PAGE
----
1.2 Geographic Science

Most individuals define geography as a field of study that deals with maps, yet this definition is only partially correct. A better description of geography may be the study of natural and human-constructed phenomena relative to a spatial and temporal dimension.

The discipline of geography has multiple intersectionalities that empower our understanding of physical and cultural landscapes. Geography bridges the social sciences with physical sciences and can provide a framework for understanding our world. We can understand the relationships and common factors that tie our human community together by studying geography. The world is undergoing globalization on a massive scale because of the rapid transfer of information and technology. The more we understand our world, the better prepared we will be to address the issues that confront our future. There are many approaches to studying geography. This textbook takes a geospatial approach, focusing on geographic information systems, remote sensing, and global positioning systems.

Geography helps us make sense of the world through four historical traditions:

  • Physical geography – the study of the natural features of the Earth’s surface, especially in its current assets, including land formation, climate, currents, and distribution of flora and fauna.
  • Human geography: the study of the relationships between the physical environment and the activities of humans.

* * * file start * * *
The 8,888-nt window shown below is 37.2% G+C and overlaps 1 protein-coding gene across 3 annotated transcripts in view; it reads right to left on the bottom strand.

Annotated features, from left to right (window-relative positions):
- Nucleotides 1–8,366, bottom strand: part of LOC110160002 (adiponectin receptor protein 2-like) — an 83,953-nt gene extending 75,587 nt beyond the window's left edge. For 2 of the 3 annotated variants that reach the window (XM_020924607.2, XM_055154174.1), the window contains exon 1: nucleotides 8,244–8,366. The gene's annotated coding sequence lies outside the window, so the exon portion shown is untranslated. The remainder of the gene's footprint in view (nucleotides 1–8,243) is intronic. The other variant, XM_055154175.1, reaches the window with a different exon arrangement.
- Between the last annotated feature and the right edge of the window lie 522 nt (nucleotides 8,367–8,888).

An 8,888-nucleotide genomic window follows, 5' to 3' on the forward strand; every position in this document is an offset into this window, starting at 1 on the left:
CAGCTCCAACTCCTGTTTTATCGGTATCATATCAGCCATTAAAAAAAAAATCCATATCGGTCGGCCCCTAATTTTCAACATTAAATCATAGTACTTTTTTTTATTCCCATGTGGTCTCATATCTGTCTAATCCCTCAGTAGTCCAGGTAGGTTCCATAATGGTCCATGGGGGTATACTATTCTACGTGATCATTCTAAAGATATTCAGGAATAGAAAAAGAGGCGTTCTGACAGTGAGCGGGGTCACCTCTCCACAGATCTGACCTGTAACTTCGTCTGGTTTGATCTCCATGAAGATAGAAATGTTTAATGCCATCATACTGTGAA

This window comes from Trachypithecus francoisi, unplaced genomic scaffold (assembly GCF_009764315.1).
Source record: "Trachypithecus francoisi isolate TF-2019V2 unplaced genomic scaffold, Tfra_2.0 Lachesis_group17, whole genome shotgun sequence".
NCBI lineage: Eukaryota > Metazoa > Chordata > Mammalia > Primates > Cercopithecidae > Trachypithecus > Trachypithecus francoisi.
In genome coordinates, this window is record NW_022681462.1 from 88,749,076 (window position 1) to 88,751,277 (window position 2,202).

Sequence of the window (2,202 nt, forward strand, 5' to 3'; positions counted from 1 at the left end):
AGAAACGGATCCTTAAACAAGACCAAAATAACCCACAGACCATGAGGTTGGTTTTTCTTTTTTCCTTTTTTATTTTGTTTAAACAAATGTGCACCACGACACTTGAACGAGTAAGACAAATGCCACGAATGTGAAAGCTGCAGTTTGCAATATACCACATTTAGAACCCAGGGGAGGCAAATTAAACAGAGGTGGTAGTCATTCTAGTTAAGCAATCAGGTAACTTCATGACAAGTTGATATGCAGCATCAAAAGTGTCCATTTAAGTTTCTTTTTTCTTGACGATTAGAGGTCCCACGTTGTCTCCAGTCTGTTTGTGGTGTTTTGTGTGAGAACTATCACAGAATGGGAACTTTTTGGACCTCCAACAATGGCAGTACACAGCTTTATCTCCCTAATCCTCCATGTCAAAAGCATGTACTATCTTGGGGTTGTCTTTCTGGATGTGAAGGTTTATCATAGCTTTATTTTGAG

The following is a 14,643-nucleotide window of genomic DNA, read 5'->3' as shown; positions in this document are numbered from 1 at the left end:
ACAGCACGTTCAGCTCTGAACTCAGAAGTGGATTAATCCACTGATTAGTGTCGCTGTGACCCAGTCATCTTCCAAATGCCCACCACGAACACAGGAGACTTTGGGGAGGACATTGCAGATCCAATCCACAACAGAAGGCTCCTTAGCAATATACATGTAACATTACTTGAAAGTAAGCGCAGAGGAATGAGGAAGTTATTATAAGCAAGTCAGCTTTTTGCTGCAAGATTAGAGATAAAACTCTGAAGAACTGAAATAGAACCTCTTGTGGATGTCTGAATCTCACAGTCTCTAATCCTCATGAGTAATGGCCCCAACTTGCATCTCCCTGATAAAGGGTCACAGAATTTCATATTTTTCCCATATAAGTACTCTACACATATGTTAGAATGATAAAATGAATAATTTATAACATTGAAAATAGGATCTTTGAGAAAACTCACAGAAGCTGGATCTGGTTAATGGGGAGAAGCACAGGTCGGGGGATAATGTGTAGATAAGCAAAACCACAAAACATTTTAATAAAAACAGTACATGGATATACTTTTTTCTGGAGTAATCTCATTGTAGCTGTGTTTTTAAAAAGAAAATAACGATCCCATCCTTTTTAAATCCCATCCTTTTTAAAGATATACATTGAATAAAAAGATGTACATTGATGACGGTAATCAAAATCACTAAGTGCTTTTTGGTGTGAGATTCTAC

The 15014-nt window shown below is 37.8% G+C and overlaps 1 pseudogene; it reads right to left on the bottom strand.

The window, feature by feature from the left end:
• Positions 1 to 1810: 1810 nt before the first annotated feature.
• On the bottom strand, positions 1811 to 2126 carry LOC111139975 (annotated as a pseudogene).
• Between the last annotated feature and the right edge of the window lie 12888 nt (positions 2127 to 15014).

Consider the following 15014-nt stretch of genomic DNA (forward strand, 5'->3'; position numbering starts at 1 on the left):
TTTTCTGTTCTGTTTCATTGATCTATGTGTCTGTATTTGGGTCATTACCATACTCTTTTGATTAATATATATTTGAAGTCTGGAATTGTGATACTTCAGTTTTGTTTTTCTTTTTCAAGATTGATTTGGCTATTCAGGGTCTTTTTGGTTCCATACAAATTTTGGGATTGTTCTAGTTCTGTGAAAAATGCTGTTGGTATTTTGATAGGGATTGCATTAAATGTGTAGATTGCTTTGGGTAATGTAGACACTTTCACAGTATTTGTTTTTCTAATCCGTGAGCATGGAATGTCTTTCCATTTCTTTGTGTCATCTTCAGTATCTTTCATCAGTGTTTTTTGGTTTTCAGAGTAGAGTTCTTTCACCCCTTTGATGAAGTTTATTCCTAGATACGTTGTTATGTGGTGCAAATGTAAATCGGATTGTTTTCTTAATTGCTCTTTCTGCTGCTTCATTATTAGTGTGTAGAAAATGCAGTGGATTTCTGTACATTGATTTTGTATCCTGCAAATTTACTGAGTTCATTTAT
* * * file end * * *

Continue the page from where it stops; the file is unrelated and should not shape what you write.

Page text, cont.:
• World regional geography – the study of specific world regions’ physical and cultural landscapes.
  • Spatial analysis – the study of the physical and cultural environments using various geospatial technologies, including geographic information systems (GIS), global positioning systems (GPS), and remote sensing such as satellite and aerial imagery.
“Global Relief Model” by NOAA is licensed under a Public Domain Attribution.

The discipline of geography has a history that stretches over many centuries. Over this period, geography has become a basic form of human scholarship. Examining the historical evolution of geography as a discipline provides some essential insights concerning its character and methodology. These insights are also helpful in gaining a better understanding of the nature of physical geography.

Geographers seek to answer the where, why, and how. For example, knowing a country’s location is undoubtedly helpful, but geographers dig deeper by asking:

  • Why is it located there?
  • Why does it have a particular shape or spatial pattern, and how does this affect how it interacts with the surrounding area?
  • Why do the people of the country have certain cultural features?
  • Why does the country have a specific style of government?
  • How do we analyze the spatial and temporal patterns in human-environment interactions?